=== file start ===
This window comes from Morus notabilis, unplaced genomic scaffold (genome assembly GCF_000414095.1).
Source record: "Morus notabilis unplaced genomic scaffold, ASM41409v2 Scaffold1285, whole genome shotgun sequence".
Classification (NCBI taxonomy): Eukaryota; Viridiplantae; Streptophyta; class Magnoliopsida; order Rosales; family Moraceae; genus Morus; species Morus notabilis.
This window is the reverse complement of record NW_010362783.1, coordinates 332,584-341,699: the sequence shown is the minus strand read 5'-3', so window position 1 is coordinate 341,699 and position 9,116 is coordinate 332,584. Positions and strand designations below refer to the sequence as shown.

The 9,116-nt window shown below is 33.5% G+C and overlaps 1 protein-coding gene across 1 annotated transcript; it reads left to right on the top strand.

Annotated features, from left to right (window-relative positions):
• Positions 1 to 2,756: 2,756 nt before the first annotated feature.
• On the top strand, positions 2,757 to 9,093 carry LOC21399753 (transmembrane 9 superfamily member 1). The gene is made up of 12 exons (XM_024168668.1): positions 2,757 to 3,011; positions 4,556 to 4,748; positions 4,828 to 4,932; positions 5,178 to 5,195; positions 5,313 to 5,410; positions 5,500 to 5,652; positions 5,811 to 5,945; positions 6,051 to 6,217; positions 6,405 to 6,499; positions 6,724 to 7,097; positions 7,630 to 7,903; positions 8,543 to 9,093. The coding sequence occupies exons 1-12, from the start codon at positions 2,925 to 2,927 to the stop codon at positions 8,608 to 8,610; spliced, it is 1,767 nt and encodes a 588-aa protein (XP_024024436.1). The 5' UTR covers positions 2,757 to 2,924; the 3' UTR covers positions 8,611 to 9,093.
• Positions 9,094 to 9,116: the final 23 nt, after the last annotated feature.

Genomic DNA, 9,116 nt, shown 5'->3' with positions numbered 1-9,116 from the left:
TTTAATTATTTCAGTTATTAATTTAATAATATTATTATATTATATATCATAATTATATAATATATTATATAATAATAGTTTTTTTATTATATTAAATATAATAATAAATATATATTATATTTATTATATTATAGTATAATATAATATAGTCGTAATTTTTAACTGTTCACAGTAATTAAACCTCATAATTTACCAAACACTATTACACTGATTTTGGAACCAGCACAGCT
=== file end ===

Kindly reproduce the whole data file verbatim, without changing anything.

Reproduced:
This window comes from Morus notabilis, unplaced genomic scaffold (genome assembly GCF_000414095.1).
Source record: "Morus notabilis unplaced genomic scaffold, ASM41409v2 Scaffold1285, whole genome shotgun sequence".
Classification (NCBI taxonomy): Eukaryota; Viridiplantae; Streptophyta; class Magnoliopsida; order Rosales; family Moraceae; genus Morus; species Morus notabilis.
This window is the reverse complement of record NW_010362783.1, coordinates 332,584-341,699: the sequence shown is the minus strand read 5'-3', so window position 1 is coordinate 341,699 and position 9,116 is coordinate 332,584. Positions and strand designations below refer to the sequence as shown.

The 9,116-nt window shown below is 33.5% G+C and overlaps 1 protein-coding gene across 1 annotated transcript; it reads left to right on the top strand.

Annotated features, from left to right (window-relative positions):
• Positions 1 to 2,756: 2,756 nt before the first annotated feature.
• On the top strand, positions 2,757 to 9,093 carry LOC21399753 (transmembrane 9 superfamily member 1). The gene is made up of 12 exons (XM_024168668.1): positions 2,757 to 3,011; positions 4,556 to 4,748; positions 4,828 to 4,932; positions 5,178 to 5,195; positions 5,313 to 5,410; positions 5,500 to 5,652; positions 5,811 to 5,945; positions 6,051 to 6,217; positions 6,405 to 6,499; positions 6,724 to 7,097; positions 7,630 to 7,903; positions 8,543 to 9,093. The coding sequence occupies exons 1-12, from the start codon at positions 2,925 to 2,927 to the stop codon at positions 8,608 to 8,610; spliced, it is 1,767 nt and encodes a 588-aa protein (XP_024024436.1). The 5' UTR covers positions 2,757 to 2,924; the 3' UTR covers positions 8,611 to 9,093.
• Positions 9,094 to 9,116: the final 23 nt, after the last annotated feature.

Genomic DNA, 9,116 nt, shown 5'->3' with positions numbered 1-9,116 from the left:
TTTAATTATTTCAGTTATTAATTTAATAATATTATTATATTATATATCATAATTATATAATATATTATATAATAATAGTTTTTTTATTATATTAAATATAATAATAAATATATATTATATTTATTATATTATAGTATAATATAATATAGTCGTAATTTTTAACTGTTCACAGTAATTAAACCTCATAATTTACCAAACACTATTACACTGATTTTGGAACCAGCACAGCT